Reviving/unclogging an Epson printer

Started Aug 16, 2012 | Discussions thread
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Michael Thomas Mitchell
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Reviving/unclogging an Epson printer
Aug 16, 2012

We have a great thrift store close by, and they regularly have a lot of printers coming in. On any given day, you can find a couple of Epsons which, with a coupon, cost about five bucks. Over the past year, I've picked up five or six, found them clogged, and then put them away and forgotten, not wanting to throw it away but unable to use it.

My wife's Workforce office printer recently clogged up from non-use, and repeated head cleanings did nothing. So I decided to finally look into what it would take to get these things going. I reviewed many methods. One seemed pretty credible, and involved injecting a cleaning solution through the nozzle ports and letting it pass through to the bottom of the print head onto a cloth or paper towel. I never could get a consistent preference on what to use, though. One person would say alcohol while another would scream no. One would say Windex while another said stay away.

Finally, however, I just looked around on ebay. Saw lots of promises. Just in case it was snake oil, I settled on something in the middle, an amber solution called Clogbuster. It came with a syringe, about two inches of clear tubing, and a couple of bottles (8 oz total) of cleaner.

I tried it first with just one printer. It formerly had a pigment-based continuous flow ink system installed and had clogged a couple of years ago. I first ran a "flush", in which I injected the solution into the ports and let it drain onto a paper towel. Immediately, the towel turned black. Wow! So I ran two more flushes, each without 6ml of cleaning fluid. Each time, the power towels looked better, though still bad. Who would have thought there was so much ink there? The fourth time I just let sit overnight. The next morning, it was black, too. But another quick flush and I felt it was lots better. Popped the carts in, ran one head cleaning to prime them, and then made a 4x6 test print.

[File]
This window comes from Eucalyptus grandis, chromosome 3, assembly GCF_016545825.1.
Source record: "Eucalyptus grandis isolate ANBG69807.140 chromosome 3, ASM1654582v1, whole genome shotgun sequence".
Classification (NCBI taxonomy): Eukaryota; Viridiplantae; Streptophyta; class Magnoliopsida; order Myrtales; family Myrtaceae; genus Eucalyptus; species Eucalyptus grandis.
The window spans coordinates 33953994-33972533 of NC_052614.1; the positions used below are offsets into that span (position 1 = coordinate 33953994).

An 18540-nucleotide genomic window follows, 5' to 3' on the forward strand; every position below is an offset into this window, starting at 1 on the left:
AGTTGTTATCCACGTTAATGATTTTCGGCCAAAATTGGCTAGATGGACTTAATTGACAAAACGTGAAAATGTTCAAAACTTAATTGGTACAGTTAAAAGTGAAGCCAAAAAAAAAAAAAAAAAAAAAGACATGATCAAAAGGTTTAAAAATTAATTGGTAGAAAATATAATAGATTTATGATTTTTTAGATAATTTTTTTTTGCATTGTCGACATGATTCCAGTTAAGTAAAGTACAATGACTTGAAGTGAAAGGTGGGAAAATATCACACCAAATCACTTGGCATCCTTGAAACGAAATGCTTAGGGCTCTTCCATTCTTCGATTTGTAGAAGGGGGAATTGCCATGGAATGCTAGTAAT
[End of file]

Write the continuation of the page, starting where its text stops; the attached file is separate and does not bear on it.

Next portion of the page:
In a nutshell, it worked. The print was beautiful. A few stray areas told me that ink had not completely primed through, so I ran one more head cleaning and the test print became PERFECT.

Thrilled, I set out doing 4 more printers that day alone. Each them were completely unable to provide a useable print prior to cleaning, and in some cases didn't put any ink at all onto the paper. (i figured that's why they were taken to the thrift store.) All were cleaned about the same way, and showed the same characteristics. And afterwards, all worked superbly.

I honestly have no use for all these printers, but a couple of them will indeed see service in the field with my business. And my wife will have a second dedicated BW printer. I thought to write this today, though, because I just set out to restore the last one, a vintage Epson 1200 in immaculate condition. Probably just sat in someone's home for 10 years unused. I don't see why it cannot be restored. I lost one of these to a pigment system ten years ago, and feel guilty that I tossed it when it probably could have been revived using this method. In fact, I tossed several Epsons over the years that probably didn't have to be.

And that's why I'm sharing this now. These things CAN be restored, but I have joined those who believe that repeated driver head cleanings will ultimately only make matters worse.

NOTE: Working on the 1200 today, I realized that it was probably unnecessary to perform the initial flushes using the more expensive cleaner. But I also read not to use water, alcohol or generic cleaners. So, I used instead the clear base stock from MIS intended for diluting inks into shades. It did VERY well. Flushed just as well as the Clogbuster. The difference, though, is that it costs a whole lot less. After three flushes, I used the cleaner, and that's what it is sitting in now. We'll find out tomorrow!

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